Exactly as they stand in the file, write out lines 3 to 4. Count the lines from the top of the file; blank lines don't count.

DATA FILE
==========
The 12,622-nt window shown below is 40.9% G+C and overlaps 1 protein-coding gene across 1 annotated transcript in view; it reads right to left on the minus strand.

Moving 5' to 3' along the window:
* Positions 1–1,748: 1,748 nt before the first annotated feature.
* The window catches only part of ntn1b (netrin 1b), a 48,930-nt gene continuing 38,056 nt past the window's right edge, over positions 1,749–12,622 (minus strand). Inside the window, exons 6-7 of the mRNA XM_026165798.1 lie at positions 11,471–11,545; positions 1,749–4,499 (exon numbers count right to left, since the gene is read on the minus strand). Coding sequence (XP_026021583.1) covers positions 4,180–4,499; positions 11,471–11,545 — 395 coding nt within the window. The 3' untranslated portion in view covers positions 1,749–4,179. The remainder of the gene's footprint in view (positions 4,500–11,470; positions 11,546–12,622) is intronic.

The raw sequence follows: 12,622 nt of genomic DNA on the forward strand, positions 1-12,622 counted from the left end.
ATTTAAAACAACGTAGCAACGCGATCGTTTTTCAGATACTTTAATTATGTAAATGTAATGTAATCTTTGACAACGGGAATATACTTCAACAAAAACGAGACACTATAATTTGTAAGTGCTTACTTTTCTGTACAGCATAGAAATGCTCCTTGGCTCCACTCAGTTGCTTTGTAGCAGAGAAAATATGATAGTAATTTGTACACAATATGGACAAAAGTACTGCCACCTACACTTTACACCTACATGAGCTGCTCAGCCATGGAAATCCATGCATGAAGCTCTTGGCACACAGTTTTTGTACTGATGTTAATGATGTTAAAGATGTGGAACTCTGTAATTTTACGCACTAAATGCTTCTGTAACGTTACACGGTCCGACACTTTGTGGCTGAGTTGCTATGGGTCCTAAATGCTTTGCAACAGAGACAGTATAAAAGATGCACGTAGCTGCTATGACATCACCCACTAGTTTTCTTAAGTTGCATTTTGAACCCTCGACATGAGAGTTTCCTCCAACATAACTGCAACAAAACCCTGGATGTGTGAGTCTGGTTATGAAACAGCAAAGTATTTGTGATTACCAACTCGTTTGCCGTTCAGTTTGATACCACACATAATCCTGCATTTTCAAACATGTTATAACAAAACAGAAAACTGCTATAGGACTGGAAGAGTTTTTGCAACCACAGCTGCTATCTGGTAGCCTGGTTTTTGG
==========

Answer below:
* Positions 1–1,748: 1,748 nt before the first annotated feature.
* The window catches only part of ntn1b (netrin 1b), a 48,930-nt gene continuing 38,056 nt past the window's right edge, over positions 1,749–12,622 (minus strand). Inside the window, exons 6-7 of the mRNA XM_026165798.1 lie at positions 11,471–11,545; positions 1,749–4,499 (exon numbers count right to left, since the gene is read on the minus strand). Coding sequence (XP_026021583.1) covers positions 4,180–4,499; positions 11,471–11,545 — 395 coding nt within the window. The 3' untranslated portion in view covers positions 1,749–4,179. The remainder of the gene's footprint in view (positions 4,500–11,470; positions 11,546–12,622) is intronic.